A. Sutherland - AncientPages.com - Legends say Numa Pompilius was the second king of Rome, but he was not a warrior king but rather a statesman and politician.
During his reign, Numa introduced new laws, customs, cults and holidays. In contrast to the times of king Romulus and the city of Rome involved in wars, the ruler Numa Pompilius wanted his Rome to experience more quiet times.
But How Did Numa Pompilius Come To Power?
As legend says, after death of the legendary Romulus, there was time of long tiring dispute on the next succession to the throne. Finally, Pompilius (known for piety and wisdom) was chosen and he, in fact, agreed, however, he had to ask the gods, first. The fortune tellers were successful and Numa put on royal robes.
The new ruler began with changes regarding religion and he claimed that these changes had to take place because Egeria (a mythological water nymph who was his wife and counselor) had ordered him to do it.
Apparently, such alleged connections with the supernatural forces had to raise Numa’s authority and prestige.
Did Numa Pompilius Really Exist?
It is uncertain whether this interesting figure really existed. There are only legends about his life but no real, historical facts. According to ancient tradition, he belonged to the Sabines (an Italic tribe from the central Apennines) and was born on the day when Rome was founded (753 BC) and he ruled from 715 BC until his death in 672 BC. He was about 40 years old at the time of taking power.
Numa created various offices and authorities for civic workers and came up with the months of January and February and a calendar system that influenced our modern calendar. He also adjusted the solar and lunar year.
The 10-month year had been replaced by a year divided for 12 lunar months. It counted 354 days, and every 19 years there were leap months.
Unfortunately, there is not much information about this calendar. In addition, the king made a list of successful days (dies fasti) and unfavorable days (dies nefasti). On unfavorable days it was not necessary to conduct court hearings or convene a gathering of citizens.
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According to Plutarch (46 AD – 120 AD), Numa was remarkably wise and religious man who ordered to construct a temple dedicated to Janus in Rome. Janus was the two-faced god of boundaries and his temple was not an ordinary temple. Its doors (the "Gates of Janus") were closed in times of peace and opened in times of war.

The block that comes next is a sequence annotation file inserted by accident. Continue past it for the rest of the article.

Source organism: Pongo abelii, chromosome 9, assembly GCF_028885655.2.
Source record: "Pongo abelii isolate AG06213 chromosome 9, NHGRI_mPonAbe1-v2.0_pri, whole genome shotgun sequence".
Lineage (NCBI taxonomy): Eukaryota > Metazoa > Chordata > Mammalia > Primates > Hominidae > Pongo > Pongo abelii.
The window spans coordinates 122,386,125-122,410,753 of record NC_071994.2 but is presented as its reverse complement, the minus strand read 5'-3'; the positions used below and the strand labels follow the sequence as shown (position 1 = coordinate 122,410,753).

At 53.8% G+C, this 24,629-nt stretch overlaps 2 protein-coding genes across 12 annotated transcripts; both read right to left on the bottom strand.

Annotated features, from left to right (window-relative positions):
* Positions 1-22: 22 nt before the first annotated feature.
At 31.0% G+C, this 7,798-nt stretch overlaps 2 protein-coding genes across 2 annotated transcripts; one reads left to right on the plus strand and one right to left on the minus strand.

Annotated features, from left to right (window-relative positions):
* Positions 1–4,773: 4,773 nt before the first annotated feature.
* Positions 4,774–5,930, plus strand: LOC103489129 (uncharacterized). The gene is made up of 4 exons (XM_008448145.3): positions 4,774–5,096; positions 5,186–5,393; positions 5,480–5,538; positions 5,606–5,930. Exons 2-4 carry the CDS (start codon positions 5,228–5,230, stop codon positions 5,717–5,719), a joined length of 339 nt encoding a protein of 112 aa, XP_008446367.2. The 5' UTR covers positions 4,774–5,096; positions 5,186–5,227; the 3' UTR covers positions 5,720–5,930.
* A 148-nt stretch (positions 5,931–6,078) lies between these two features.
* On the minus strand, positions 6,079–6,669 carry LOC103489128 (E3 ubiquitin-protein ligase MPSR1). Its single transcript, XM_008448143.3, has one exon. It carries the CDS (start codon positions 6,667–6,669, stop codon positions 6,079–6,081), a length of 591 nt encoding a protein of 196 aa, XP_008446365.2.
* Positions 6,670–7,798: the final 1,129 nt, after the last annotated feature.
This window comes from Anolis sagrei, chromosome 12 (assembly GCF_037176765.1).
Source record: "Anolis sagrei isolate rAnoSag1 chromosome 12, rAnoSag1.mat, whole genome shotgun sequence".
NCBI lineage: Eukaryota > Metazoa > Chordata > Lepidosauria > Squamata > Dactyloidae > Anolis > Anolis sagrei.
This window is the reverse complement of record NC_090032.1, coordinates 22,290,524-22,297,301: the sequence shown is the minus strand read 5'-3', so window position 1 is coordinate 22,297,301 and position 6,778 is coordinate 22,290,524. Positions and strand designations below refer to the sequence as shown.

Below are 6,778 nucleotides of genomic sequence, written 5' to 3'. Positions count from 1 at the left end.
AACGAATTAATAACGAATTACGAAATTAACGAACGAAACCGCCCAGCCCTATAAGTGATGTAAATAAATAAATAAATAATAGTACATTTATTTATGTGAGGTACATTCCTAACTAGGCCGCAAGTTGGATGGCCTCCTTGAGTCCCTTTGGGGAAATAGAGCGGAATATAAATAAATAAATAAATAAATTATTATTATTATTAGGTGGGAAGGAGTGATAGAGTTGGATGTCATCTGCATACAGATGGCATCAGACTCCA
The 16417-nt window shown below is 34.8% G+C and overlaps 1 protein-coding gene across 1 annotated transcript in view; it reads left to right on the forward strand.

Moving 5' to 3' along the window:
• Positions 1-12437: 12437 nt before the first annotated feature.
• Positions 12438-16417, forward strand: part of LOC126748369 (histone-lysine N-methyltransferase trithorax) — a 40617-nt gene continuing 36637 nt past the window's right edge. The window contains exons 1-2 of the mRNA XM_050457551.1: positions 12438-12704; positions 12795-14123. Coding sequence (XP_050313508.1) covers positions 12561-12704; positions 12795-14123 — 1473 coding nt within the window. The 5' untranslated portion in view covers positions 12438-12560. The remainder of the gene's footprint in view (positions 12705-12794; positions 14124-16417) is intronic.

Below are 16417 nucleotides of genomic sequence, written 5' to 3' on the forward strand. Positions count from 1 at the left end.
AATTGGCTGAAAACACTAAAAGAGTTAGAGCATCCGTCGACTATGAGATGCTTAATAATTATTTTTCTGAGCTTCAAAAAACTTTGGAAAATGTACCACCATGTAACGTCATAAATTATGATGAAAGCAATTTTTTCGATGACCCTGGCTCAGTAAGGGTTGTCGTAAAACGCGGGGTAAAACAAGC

Egeria Gives the Laws of Rome to Numa Pompilius, Anna Ottani Cavina, Spanish Embassy to the Holy See, Rome, 1806.
For three great deities of Rome: Jupiter, Mars and Quirinus (Quirinus is the name under which Romulus was worshiped), Pompilius introduced special priests. He brought to Rome, Vestal Virgins (priestesses of Vesta, goddess of the hearth). The Vestals were freed of the usual social obligations to marry and bear children and took a vow of chastity in order to devote themselves to the study and correct observance of state rituals that were off-limits to the male colleges of priests.
Numa was said to have authored several "sacred books" containing divine teachings, mostly from Egeria and the Muses.
However, Numa Pompilius could not be a Pythagorean student – as referred by Plutarch and a Roman historian Livy, because an Ionian Greek philosopher, Pythagoras was born 100 years later, c. 570 BC.
The second king of Rome, on the other hand, died in 672 BC, if we believe legends and myths that surround the second king of Rome.
If he really existed, he most probably was not able to contribute with so many important achievements and carry out all new reforms in his city of Rome.
If he did (Numa ruled for 43 years), he was indeed a truly remarkable Roman leader. However, many believe that all important changes in Roman religion and the peoples’ customs took longer time and they were not the work of one individual.
Written by A. Sutherland – AncientPages.com Staff Writer
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